I recently read with great interest, the opposing viewpoints on “Is there enough benefit to justify sequencing all patients tumors?”, published in JAMA Oncology (April 14, 2016). From the Yes side: sequencing technology provides invaluable intelligence to diagnose, treat, and defeat cancer (Universal Genomic Testing Needed to Win the War Against Cancer by Razelle Kurzrock, MD, and Vivek Subbiah, MD). From the No side: rigorously tested superiority and outcome data are lacking and the cost to patients is still prohibitive (No Solid Evidence, Only Hollow Argument for Universal Tumor Sequencing by Howard Jack West, MD). Both of these are compelling arguments, in spite of their contradictory nature, that deserve ongoing consideration in the oncology community. What we are increasingly coming to understand is that beyond a relatively small set of driver aberrations, whose testing and treatment are specified in standard treatment guidelines, there are a wealth of other molecular abnormalities in cancer that may be highly useful in informing clinical decision making. A few examples to illustrate the point:

      1) Biomarker overexpression suggests selection of one targeted therapy drug may be superior to the other targeted drugs recommended for the diagnosis in treatment guidelines (example: high AXL expression in EGFR-mutated NSCLC is associated with acquired and de novo resistance to first generation EGFR inhibitors)…

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      Use of Circulating Tumor Cells (CTCs) in Detection and Management of Lung Cancer

      May 25, 2016

      Katz

      Ruth L. Katz, MD, Professor of Pathology, Director Image Analysis Lab; Chief research Cytopathology, University of Texas, MD Anderson Cancer center, Houston, Texas.

      Q: Liquid biopsy is “all the rage” in the cancer diagnostic space these days. You have worked with Circulating Tumor Cells (CTCs) for quite some time. Beyond R and D, is there a practical clinical usefulness for CTC at this time, what is it and how does one go about using it well?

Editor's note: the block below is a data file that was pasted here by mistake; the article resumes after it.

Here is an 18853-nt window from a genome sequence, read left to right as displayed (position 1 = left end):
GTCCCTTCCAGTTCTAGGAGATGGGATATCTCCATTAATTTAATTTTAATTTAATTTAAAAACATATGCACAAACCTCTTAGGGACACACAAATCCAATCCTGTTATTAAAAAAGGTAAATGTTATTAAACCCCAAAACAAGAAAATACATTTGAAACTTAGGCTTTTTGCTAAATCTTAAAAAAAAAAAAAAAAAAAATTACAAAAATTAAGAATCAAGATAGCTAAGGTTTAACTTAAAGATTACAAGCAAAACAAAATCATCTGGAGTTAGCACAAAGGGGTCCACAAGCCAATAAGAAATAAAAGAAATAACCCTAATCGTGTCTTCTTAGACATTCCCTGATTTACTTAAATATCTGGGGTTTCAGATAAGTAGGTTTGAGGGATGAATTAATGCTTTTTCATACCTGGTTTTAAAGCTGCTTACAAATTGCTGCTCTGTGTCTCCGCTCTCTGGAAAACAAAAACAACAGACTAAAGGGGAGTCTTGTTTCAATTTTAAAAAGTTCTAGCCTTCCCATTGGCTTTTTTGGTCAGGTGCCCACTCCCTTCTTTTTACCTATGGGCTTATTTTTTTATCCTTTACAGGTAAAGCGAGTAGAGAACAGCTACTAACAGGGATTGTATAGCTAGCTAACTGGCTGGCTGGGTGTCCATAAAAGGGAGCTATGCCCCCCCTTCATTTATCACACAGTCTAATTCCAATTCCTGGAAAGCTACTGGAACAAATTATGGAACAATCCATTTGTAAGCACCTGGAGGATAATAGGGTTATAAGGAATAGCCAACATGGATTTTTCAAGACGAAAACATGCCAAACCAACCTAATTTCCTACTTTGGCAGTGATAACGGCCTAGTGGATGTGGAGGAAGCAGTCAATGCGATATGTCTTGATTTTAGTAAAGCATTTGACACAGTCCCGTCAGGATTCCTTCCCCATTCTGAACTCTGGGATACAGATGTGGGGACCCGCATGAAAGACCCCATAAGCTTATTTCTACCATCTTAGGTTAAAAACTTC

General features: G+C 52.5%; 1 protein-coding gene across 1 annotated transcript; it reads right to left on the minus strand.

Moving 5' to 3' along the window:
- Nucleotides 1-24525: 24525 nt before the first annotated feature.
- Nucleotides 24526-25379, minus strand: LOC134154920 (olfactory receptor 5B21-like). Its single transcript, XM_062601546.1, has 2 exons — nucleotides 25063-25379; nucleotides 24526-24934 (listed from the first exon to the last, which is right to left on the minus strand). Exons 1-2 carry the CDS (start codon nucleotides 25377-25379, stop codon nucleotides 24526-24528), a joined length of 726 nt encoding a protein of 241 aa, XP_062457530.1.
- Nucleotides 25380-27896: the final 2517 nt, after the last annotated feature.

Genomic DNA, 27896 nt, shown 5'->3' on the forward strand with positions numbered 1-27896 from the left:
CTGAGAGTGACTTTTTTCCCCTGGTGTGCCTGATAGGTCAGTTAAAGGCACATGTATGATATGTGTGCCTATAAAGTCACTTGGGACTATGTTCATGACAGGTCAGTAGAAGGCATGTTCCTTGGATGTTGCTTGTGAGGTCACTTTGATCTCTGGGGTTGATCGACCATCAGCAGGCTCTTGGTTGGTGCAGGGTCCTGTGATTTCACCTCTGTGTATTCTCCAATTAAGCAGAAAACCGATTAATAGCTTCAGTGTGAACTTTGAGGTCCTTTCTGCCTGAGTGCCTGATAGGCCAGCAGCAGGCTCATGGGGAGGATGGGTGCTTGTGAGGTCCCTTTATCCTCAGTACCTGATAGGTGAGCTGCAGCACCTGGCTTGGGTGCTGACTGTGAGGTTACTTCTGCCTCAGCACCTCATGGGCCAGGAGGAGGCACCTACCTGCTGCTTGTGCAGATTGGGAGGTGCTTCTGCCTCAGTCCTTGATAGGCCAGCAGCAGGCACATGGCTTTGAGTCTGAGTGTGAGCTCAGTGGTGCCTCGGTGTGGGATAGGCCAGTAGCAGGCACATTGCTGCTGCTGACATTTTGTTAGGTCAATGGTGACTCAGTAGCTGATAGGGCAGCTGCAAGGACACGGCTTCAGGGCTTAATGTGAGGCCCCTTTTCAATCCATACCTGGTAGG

A: Yes, I believe there are several important practical clinical applications for CTCs beyond R&D, including the early diagnosis of lethal cancers, such as lung cancer. If discovered at an early stage in the disease and treated appropriately with video-assisted transthoracic resection or stereotactic body radiation therapy (SBRT), the early diagnosis of lung cancer would result in a much improved survival rate. If there is a sensitive and specific CTC test for lung cancer, that can be performed as an adjunct to an indeterminate nodule on spiral CT scan or as a primary screening test in high risk individuals and that can be validated and replicated in laboratories worldwide, it would have a major impact on the devastating morbidity and mortality that lung cancer currently wreaks…

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      Can Precision Oncology Develop Despite Pharmaphobia?

      May 18, 2016

      Stossel

      Thomas P. Stossel, MD, American Cancer Society Professor of Medicine, Harvard Medical School; Senior Physician, Hematology Division,
      Brigham & Women’s Hospital, Boston, MA; Visiting Scholar, American Enterprise Institute; Secretary, Options for Children in Zambia

      Q: Your recent book “Pharmaphobia:—–” about conflict of interest “Myths” drew great attention to what you and David Shaywitz earlier called the “Pharmascolds” hazard. How do you see that phenomenon impacting the current national movement toward “Precision Oncology”?